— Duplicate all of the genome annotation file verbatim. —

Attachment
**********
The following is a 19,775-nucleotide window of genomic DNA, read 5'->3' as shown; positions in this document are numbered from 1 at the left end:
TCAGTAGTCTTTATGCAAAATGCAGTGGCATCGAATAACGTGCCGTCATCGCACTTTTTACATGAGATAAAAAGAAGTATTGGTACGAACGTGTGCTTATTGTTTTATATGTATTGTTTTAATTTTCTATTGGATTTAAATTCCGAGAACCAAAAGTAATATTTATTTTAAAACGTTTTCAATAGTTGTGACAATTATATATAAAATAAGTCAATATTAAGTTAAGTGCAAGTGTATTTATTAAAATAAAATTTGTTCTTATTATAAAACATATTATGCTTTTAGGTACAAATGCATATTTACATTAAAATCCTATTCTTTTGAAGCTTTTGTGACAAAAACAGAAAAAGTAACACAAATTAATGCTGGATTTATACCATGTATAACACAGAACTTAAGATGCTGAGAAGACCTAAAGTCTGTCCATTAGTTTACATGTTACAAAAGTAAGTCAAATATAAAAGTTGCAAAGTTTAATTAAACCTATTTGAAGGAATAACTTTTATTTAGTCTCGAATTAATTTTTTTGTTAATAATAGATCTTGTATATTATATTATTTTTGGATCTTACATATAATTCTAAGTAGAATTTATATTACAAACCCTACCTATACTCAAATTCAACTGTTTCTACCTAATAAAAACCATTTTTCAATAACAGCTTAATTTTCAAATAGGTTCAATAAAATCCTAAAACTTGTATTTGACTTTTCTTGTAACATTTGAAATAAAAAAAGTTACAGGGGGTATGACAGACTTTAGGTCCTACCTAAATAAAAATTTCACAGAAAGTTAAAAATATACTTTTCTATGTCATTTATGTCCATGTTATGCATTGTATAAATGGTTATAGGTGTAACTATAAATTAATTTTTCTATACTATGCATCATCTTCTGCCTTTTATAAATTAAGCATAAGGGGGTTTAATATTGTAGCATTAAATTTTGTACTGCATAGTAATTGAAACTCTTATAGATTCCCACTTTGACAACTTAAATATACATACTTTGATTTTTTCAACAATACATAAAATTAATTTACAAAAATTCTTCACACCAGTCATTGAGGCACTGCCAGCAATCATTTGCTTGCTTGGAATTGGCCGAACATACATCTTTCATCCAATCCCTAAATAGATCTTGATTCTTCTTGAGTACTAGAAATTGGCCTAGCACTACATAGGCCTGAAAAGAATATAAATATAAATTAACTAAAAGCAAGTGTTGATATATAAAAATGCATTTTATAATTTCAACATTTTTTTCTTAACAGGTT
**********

The following is a 19,775-nucleotide window of genomic DNA, read 5'->3' as shown; positions in this document are numbered from 1 at the left end:
TCAGTAGTCTTTATGCAAAATGCAGTGGCATCGAATAACGTGCCGTCATCGCACTTTTTACATGAGATAAAAAGAAGTATTGGTACGAACGTGTGCTTATTGTTTTATATGTATTGTTTTAATTTTCTATTGGATTTAAATTCCGAGAACCAAAAGTAATATTTATTTTAAAACGTTTTCAATAGTTGTGACAATTATATATAAAATAAGTCAATATTAAGTTAAGTGCAAGTGTATTTATTAAAATAAAATTTGTTCTTATTATAAAACATATTATGCTTTTAGGTACAAATGCATATTTACATTAAAATCCTATTCTTTTGAAGCTTTTGTGACAAAAACAGAAAAAGTAACACAAATTAATGCTGGATTTATACCATGTATAACACAGAACTTAAGATGCTGAGAAGACCTAAAGTCTGTCCATTAGTTTACATGTTACAAAAGTAAGTCAAATATAAAAGTTGCAAAGTTTAATTAAACCTATTTGAAGGAATAACTTTTATTTAGTCTCGAATTAATTTTTTTGTTAATAATAGATCTTGTATATTATATTATTTTTGGATCTTACATATAATTCTAAGTAGAATTTATATTACAAACCCTACCTATACTCAAATTCAACTGTTTCTACCTAATAAAAACCATTTTTCAATAACAGCTTAATTTTCAAATAGGTTCAATAAAATCCTAAAACTTGTATTTGACTTTTCTTGTAACATTTGAAATAAAAAAAGTTACAGGGGGTATGACAGACTTTAGGTCCTACCTAAATAAAAATTTCACAGAAAGTTAAAAATATACTTTTCTATGTCATTTATGTCCATGTTATGCATTGTATAAATGGTTATAGGTGTAACTATAAATTAATTTTTCTATACTATGCATCATCTTCTGCCTTTTATAAATTAAGCATAAGGGGGTTTAATATTGTAGCATTAAATTTTGTACTGCATAGTAATTGAAACTCTTATAGATTCCCACTTTGACAACTTAAATATACATACTTTGATTTTTTCAACAATACATAAAATTAATTTACAAAAATTCTTCACACCAGTCATTGAGGCACTGCCAGCAATCATTTGCTTGCTTGGAATTGGCCGAACATACATCTTTCATCCAATCCCTAAATAGATCTTGATTCTTCTTGAGTACTAGAAATTGGCCTAGCACTACATAGGCCTGAAAAGAATATAAATATAAATTAACTAAAAGCAAGTGTTGATATATAAAAATGCATTTTATAATTTCAACATTTTTTTCTTAACAGGTT